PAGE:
Martin P Marshall 1798 – 1883
Source – Entry #182 in Paxton’s Marshall Family
(written circa. 1885)
(written circa. 1885)
182 ELIZA COLSTON MABSHALL, b. at Washington, Ky. ,March 17, 1801; d. July 19, 1874; =Seprember 19, 1819, her cousin Martin Picket Marshall, b. in Warrenoon, Va., February 10, 1798; d. in Washingt.on, KY, May 9, .1883. See No. 234.
I knew cousin Eliza in her prime. Tall, handsome, stately and commanding, she was perhaps the most radiant of the daughters of Capt. Marshall. It was my delight in my college vacations, to visit Belle-Grove, the charming villa in Fleming Co., Ky., where she presided. And when the family removed to Washington, and established themselves in the old homestead, I was often entertained and instructed by the brilliance and power of her conversation. But in her later years her intellect was clouded, her vivacity hushed, and her spirit veiled.
Cousin Martin was one of the most superb old gentlemen that I ever met. He lost his father when he was a boy, and his uncle, Chief Justice Marshal, took him into his family at Richmond. Here he remained several years, reading hisliory and philosophy. I will let him tell his own story. In 1876 I had a long conference with him, in his private study, in which he remarked:
In 1816, I left my mother in Virginia, determined to work out my own destiny. Uncle John proffered to send me to college, but I desired rather, to build on my own resources, I had nothing “but poverty for my inheritance, and energy for my capital”. With this independent spirit, I made my way to Kentucky. I brought no letter of introduction, and my coming was unannounced. I had no acquaintance on whom I could call for assistance.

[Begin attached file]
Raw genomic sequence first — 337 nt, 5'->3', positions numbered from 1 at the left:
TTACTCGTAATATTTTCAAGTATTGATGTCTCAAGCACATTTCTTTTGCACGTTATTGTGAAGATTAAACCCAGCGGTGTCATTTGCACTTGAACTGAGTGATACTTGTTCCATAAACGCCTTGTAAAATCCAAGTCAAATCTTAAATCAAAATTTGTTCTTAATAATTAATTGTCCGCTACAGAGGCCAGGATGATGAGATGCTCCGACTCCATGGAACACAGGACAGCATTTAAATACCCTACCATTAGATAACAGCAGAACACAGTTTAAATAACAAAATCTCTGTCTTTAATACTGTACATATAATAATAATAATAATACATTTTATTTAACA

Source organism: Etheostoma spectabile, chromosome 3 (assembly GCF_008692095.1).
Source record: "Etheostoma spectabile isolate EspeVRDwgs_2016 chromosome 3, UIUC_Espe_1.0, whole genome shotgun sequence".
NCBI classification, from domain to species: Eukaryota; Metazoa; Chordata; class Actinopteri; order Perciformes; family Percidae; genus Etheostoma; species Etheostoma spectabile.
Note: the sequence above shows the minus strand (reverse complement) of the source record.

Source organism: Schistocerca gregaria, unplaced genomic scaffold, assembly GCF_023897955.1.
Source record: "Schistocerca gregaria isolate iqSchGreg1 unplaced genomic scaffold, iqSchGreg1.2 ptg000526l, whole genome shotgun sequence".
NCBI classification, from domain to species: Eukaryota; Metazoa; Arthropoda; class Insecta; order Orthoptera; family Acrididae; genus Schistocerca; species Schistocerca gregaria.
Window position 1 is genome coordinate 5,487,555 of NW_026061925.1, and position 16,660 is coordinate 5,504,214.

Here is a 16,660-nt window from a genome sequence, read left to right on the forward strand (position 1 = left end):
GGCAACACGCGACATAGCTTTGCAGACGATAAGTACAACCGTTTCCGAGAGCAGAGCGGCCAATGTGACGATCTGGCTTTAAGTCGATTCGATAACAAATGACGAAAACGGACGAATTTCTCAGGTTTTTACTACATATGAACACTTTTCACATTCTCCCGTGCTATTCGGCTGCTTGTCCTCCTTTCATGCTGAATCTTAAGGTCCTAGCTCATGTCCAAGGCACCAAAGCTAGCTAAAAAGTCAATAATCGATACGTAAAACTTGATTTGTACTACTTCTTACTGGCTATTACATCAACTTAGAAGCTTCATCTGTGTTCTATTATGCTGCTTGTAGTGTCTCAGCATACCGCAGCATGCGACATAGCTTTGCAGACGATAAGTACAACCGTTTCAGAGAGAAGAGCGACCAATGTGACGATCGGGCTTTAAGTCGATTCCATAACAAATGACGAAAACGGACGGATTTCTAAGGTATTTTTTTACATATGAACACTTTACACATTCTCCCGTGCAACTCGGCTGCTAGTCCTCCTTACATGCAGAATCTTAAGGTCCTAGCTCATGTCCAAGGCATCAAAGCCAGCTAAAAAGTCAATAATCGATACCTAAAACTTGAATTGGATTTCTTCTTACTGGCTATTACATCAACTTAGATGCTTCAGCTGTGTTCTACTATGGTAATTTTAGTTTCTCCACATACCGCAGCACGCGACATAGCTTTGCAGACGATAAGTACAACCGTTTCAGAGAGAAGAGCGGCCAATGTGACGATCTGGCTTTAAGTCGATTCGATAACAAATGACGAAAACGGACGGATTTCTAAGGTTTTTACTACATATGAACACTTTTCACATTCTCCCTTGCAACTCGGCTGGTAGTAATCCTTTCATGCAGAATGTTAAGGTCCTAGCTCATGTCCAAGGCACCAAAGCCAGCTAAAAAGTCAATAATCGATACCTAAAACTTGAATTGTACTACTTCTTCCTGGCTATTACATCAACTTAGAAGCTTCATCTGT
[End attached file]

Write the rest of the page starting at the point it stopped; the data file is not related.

I first saw my uncle, Alex. K. Marshall, (68) and told him I was a son of his brother Charles, and that his brother John would write in my behalf. He embraced me with affection, and told me his brother’s son had no call for recommendations to him. Under his guidance, I resumed the study of law. When on my first visit, I presented myself to my uncle Thomas, he asked why I had come to Kentucky. I told him I was on my father’s business, and in search of his wild lands.
Aunts Fanny Marshall and Susan McClung met me kindly. Behind them, I saw a sweet face, and, at Aunt McClung’s command, Eliza modestly advanced and saluted me with a kiss. I now devoted myself to the study of law, with Uncle Alexander. My diligence was untiring. Of Saturday nights, I would go in to see Eliza, and would return Sunday evenings.
But I had an enemy in Eliza’s brother, Thomas. He poisoned her mind against me, and she rejected me, much to the chagrin of her mother. I visited her no more, and our engagement was· forgotten. In 1818, I was licensed to practice,. and settled in Paris, where Uncle Humphrey was living. In six months I had earned $500, and was greatly elated. In April 1818, I visited Washington, and my suit for Eliza’s hand was renewed. I was accepted, and we were married.